Oh Kindle, My Kindle

After a few weeks of use, I thought I’d share my thoughts on Amazon’s Kindle. The Kindle is my second electronic book reader, my first was the Sony Reader, which I previously touted as my new favorite gadget. Now I must apologize to Sony and my lovely wife Katherine, who gave me the reader for Father’s Day last year, only to see me cast it aside just a few months later, but the Kindle pretty much kicks the Sony Reader’s ass into the dustbin of obsolescence.

The Sony Reader’s failings basically amounted to an inadequate content library (only about 15k titles when I first got it) and the clunky PC-only (bad for a Mac guy like me) client software that was necessary to browse and purchase titles and then download to the reader via a USB connection.

Amazon addressed all of Sony’s issues: Amazon’s library of titles is 110k+ and growing, and the tight integration of the device (and on the web via browser) with the Amazon.com Kindle store is seamless. Add to that the fact that there is no subscription fee for data access via Amazon’s Whispernet (of course, I know I’m really paying for the EVDO access with each book purchase), and you have a product that is in a class unto itself. The ability to browse and purchase directly from the device is a game-changer, though I have to say that I get an equal amount of pleasure buying via my web browser and watching the e-book I’ve just purchased magically appear moments later on my Kindle.

The Kindle’s display-driver for their electronic ink display is also a generation better than Sony’s — page turns happen much more quickly, and the ability of the Kindle to selectively refresh small portions of the screen also make the reading and browsing experience far better than it was on the Sony Reader.

I’ve got a few complaints about the Kindle, which unfortunately software upgrades will not address, since my critiques are with the industrial design. While I get that the idea behind the sloped right-hand side of the Kindle was to make it look and feel like the unread pages of an open book, the lack of symmetry in the device is something I have yet to get used to: the thing just doesn’t feel as comfortable in my hands as the Sony Reader did.

Second, the page-turning buttons on the Kindle may be a little bit too big and too easy to press, so I find myself accidentally changing pages or hitting the back button, which gets a little tiresome.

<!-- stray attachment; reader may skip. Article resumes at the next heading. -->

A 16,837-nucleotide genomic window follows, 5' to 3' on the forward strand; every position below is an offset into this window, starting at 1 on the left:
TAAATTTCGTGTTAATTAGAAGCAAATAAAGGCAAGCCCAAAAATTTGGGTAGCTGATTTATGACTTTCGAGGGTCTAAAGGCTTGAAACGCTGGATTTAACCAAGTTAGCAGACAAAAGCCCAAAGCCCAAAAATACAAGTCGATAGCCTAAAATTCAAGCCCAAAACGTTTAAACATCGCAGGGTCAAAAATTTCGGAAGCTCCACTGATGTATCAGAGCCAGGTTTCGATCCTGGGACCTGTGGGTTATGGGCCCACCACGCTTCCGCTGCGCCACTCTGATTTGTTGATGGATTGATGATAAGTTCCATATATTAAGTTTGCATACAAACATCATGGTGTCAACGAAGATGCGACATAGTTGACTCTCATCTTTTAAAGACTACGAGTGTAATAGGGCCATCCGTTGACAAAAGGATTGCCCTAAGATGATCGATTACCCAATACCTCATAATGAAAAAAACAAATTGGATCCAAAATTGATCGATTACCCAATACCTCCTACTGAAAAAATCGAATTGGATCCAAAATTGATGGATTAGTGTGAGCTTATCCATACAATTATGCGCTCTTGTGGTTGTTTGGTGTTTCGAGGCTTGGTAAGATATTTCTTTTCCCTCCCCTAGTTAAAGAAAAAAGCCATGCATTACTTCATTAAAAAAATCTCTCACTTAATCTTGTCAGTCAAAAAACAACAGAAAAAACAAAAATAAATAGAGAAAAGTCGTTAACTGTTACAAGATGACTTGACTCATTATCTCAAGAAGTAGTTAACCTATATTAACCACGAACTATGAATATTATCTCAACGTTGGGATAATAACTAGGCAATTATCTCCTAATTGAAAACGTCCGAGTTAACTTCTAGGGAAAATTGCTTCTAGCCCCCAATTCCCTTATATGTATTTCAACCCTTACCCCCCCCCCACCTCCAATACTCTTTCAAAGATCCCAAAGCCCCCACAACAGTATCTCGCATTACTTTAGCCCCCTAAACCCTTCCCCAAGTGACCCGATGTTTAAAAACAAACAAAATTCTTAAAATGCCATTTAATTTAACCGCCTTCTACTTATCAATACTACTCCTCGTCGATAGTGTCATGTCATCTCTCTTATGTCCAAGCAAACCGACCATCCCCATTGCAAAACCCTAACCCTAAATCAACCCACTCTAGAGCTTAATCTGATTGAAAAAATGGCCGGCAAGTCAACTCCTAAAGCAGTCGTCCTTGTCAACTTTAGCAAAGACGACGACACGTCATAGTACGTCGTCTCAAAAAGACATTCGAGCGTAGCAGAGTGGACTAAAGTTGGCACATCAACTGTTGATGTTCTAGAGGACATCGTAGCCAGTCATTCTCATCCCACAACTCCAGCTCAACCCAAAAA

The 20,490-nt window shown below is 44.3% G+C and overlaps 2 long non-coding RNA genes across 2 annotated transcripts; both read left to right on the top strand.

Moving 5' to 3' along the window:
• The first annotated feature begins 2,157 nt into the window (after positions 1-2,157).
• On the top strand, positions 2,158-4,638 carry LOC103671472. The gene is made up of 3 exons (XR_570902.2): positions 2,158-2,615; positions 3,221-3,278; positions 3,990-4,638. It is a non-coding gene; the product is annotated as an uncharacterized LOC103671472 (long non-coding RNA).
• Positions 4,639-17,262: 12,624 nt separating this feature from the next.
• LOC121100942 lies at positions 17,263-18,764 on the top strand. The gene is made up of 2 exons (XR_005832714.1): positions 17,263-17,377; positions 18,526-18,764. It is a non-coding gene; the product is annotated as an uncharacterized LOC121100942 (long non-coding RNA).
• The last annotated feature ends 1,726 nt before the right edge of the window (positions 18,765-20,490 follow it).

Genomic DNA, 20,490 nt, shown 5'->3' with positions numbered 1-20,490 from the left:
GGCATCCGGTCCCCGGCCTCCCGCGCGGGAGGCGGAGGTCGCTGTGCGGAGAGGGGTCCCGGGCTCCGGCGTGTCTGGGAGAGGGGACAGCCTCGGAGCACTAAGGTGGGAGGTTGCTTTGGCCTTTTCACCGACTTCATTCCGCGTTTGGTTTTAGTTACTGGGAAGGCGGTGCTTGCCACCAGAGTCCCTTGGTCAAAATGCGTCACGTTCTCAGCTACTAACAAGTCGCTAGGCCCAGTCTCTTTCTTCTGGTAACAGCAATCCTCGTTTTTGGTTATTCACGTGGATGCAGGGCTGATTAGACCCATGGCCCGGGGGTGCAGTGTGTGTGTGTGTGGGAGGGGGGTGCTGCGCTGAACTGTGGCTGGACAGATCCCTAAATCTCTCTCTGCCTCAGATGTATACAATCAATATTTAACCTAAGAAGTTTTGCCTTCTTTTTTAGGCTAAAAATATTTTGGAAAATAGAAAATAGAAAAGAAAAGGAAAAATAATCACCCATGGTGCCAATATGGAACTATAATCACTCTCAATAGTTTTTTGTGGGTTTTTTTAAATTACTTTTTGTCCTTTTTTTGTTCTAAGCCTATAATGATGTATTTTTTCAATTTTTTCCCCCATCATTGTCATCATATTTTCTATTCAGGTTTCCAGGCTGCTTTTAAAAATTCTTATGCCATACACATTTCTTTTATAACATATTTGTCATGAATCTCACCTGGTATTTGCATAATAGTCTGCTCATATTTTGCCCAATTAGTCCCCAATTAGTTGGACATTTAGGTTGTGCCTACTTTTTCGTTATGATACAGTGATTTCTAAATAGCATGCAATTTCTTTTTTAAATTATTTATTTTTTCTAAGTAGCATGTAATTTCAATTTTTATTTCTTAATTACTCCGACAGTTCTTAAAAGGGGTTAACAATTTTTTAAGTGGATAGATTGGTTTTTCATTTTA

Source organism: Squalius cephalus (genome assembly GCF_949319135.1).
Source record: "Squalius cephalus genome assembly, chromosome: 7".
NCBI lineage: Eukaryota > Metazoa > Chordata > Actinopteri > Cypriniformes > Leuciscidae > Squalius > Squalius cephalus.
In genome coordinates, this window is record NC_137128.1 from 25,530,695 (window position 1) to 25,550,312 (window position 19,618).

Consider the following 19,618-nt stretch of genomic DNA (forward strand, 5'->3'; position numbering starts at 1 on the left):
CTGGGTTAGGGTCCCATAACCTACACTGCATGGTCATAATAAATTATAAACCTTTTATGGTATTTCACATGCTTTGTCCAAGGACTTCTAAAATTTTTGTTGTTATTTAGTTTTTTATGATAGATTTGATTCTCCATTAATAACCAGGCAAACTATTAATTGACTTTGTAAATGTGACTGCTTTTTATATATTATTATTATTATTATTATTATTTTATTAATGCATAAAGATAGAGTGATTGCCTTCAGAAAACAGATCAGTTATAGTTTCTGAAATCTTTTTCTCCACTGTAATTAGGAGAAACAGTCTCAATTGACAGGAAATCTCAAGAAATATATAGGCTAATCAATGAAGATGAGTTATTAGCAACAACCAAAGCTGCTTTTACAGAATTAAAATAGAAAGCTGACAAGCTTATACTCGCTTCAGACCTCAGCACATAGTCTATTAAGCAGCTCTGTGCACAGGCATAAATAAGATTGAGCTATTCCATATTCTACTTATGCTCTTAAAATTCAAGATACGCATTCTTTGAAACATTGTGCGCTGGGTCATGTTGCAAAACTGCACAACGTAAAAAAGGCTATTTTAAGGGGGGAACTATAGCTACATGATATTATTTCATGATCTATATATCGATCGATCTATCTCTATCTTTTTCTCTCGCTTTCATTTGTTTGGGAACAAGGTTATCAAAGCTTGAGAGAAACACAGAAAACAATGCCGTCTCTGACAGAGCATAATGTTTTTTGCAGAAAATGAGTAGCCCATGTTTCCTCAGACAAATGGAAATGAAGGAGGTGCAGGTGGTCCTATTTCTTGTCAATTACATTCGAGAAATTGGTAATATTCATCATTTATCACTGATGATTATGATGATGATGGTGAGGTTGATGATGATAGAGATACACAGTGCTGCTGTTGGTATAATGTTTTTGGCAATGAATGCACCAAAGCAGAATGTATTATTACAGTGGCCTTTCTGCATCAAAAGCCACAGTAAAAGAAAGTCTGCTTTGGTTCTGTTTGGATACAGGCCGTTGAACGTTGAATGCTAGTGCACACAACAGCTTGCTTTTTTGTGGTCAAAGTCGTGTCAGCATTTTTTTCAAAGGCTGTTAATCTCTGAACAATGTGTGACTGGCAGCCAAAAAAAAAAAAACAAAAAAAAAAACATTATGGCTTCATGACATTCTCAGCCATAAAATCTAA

Finally, the device also feels a little bit junky and it tends to pop out of the leather cover it comes with on a regular basis, particularly because the power and network switches are inexplicably on the back of the device. I prefer to read my Kindle when it is in the cover because it feels more like a book to me, but I’m about to give up on that because I pop it out of the cover nearly every time I power it on or toggle the network connection. Sort of feels like the leather cover was a bit of an afterthought.

So while I think Amazon stumbled a bit on the industrial design side of the house, overall the Kindle is an amazing device and a fantasy product for a gadget freak and avid reader like myself. I’ve not had any issues with network coverage (though I’ve not taken it out of the US) and the seamless integration between the device, the wireless access, the simple setup process and the ability to browse and purchase from the device itself and from Amazon.com on the web, without ever requiring me to plug the Kindle into a PC, is just great. Way to go Amazon!

As a side note, I’m excited to see more devices like the Kindle that are invisibly integrated with a WAN data network and back-end service and/or website and offers the buyer a one-time payment at time of purchase such that there is no ongoing subscription fee associated with the network access component. Hiding that cost from the purchaser (even if the network cost is actually buried in other ongoing transactions related to the device/service) will enable entirely new categories of devices to proliferate.